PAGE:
[Python-Dev] Breaking calls to object.__init__/__new__

Terry Reedy tjreedy at udel.edu
Thu Mar 22 05:19:12 CET 2007

"Guido van Rossum" <guido at python.org> wrote in message 
news:ca471dc20703212037g3e03df1fq433a988257d10112 at mail.gmail.com...
| There are different philosophies about the correct style for
| cooperative super calls.
| The submitter of the bug report likes to remove "consumed" arguments
| and pass the others on, having something at the root that complains
| about any unused arguments. It has the problem that you mention: if
| multiple classes might be interested in the *same* argument they won't
| see it. The other style is to pass *all* arguments down, and let
| everyone cherry-pick them. The last call then just throws them away.
| This has the problem that misspelled arguments are silently ignored
| rather than being diagnosed at the point where you can do something
| about it.
| I don't know what the "best practice" is (like Greg Ewing, I don't use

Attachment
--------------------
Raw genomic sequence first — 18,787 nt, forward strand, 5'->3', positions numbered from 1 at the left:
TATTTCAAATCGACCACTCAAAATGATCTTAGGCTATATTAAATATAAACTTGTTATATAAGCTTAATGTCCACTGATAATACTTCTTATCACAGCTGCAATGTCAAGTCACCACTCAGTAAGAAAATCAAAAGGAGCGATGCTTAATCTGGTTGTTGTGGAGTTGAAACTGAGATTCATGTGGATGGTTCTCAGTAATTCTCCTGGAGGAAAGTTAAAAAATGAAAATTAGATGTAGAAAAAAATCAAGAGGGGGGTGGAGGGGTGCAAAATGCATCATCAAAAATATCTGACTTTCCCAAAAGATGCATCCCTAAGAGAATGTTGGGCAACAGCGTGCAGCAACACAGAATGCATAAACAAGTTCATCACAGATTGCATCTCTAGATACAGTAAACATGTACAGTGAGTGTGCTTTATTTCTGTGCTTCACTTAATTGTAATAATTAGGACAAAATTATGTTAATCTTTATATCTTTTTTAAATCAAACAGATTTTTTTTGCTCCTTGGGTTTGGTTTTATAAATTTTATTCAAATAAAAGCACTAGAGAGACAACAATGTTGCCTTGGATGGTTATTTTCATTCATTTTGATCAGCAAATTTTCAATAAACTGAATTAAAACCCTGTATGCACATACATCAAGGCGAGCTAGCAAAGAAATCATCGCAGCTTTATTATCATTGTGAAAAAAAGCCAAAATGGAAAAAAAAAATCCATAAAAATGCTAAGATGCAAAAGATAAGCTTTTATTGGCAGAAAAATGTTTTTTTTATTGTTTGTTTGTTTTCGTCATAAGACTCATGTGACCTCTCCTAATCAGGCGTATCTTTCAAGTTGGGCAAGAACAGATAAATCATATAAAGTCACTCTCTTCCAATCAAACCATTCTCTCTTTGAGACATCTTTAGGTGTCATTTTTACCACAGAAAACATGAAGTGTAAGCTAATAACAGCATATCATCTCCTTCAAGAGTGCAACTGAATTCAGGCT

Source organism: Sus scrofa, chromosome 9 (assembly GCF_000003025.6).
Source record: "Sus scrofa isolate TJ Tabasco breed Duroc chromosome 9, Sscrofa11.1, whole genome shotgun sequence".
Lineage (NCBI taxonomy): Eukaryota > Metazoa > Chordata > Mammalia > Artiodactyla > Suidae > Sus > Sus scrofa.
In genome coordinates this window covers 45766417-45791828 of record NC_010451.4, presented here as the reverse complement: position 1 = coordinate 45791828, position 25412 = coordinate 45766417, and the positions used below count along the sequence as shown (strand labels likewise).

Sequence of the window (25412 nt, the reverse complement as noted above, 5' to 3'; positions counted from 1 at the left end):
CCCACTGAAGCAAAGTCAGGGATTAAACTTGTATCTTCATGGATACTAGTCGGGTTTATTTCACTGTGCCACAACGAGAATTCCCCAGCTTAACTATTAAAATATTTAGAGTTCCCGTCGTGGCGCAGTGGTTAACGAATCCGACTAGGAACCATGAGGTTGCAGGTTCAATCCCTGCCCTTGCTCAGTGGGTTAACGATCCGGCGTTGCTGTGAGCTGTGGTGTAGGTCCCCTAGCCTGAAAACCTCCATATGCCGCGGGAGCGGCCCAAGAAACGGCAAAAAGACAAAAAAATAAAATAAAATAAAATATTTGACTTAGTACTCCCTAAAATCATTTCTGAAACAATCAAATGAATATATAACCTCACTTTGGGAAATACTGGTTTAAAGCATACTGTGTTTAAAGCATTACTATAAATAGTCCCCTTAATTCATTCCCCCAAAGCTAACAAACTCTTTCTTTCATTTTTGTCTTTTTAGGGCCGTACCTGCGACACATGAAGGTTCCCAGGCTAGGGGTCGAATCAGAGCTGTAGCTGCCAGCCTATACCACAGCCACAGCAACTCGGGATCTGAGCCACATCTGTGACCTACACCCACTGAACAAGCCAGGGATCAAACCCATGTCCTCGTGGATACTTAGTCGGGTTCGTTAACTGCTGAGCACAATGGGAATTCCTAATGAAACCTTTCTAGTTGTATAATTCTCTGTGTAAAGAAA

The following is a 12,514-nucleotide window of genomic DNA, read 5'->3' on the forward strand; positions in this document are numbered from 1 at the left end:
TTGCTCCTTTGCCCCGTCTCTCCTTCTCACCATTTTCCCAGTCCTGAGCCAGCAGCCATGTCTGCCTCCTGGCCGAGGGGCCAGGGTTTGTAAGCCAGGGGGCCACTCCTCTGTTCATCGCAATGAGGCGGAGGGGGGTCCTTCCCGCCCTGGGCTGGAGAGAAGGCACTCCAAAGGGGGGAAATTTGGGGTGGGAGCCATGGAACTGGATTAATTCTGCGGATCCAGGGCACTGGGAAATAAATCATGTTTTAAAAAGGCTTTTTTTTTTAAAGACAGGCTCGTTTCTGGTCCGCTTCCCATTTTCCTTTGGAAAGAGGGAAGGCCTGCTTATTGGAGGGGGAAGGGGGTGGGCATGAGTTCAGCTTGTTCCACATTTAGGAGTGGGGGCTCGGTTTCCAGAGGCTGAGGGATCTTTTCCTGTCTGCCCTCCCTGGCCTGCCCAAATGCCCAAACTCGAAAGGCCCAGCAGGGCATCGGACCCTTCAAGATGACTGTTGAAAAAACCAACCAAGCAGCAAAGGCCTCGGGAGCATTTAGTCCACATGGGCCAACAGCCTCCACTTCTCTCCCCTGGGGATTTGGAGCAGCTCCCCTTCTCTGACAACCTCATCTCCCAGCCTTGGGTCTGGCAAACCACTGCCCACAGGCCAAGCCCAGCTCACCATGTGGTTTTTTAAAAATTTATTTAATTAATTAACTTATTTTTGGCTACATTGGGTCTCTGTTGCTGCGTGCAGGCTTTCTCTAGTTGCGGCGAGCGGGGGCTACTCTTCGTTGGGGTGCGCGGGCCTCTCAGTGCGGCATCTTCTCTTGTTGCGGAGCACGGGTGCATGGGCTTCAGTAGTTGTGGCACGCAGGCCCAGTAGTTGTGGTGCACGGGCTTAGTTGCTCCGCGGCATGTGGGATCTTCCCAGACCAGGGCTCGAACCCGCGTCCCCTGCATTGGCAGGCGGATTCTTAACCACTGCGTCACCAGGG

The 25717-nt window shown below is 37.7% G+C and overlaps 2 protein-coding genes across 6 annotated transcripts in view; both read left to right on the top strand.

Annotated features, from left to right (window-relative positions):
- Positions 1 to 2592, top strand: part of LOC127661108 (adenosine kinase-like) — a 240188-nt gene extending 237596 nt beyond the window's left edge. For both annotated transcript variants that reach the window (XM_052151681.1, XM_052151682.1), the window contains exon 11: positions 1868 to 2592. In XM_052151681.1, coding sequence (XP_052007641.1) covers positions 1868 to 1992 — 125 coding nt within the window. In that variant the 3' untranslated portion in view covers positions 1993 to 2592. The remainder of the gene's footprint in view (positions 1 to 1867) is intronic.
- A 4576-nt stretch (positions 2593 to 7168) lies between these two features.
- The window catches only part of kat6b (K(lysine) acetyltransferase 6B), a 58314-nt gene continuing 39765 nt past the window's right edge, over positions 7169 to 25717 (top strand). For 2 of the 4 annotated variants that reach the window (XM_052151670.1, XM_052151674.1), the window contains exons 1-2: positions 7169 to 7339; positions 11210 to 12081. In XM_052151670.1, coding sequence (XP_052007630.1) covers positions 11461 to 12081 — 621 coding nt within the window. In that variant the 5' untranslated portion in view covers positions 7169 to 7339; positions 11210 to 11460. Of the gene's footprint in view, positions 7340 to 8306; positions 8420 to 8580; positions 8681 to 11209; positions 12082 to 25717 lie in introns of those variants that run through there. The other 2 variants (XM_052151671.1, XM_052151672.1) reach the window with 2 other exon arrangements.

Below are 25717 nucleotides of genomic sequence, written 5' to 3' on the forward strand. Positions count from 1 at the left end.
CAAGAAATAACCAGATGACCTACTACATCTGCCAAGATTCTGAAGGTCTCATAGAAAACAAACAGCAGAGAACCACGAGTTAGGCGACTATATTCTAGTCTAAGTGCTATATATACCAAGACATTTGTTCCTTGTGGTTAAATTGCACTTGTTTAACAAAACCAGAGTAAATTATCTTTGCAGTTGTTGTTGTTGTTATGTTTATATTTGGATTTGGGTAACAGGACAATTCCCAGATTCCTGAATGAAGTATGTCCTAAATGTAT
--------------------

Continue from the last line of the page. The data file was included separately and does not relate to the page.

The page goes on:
| either style myself) but I've got a feeling that it must be easier to
| solve the former problem than the latter (also I don't know that the
| former actually occurs in practice). When using more traditional
| styles, or single inheritance, it certainly makes more sense to reject
| excess arguments than to ignore them; the original code was clearly
| intending to do this, but due to the minimalist coding, it didn't
| catch enough.

It seems to me that to get the exact behavior one wants at the apex of a 
diamond structure, one should subclass object and override .__init__  with 
a function that does not call object.__init__  and use that subclass as the 
apex instead of object itself.  Wouldn't this mask the behavior of 
object.__init__ and whatever changes decided on?

(But having said that, I have no opiniou on what the default should be for 
those who don't do this.)

Terry Jan Reedy

More information about the Python-Dev mailing list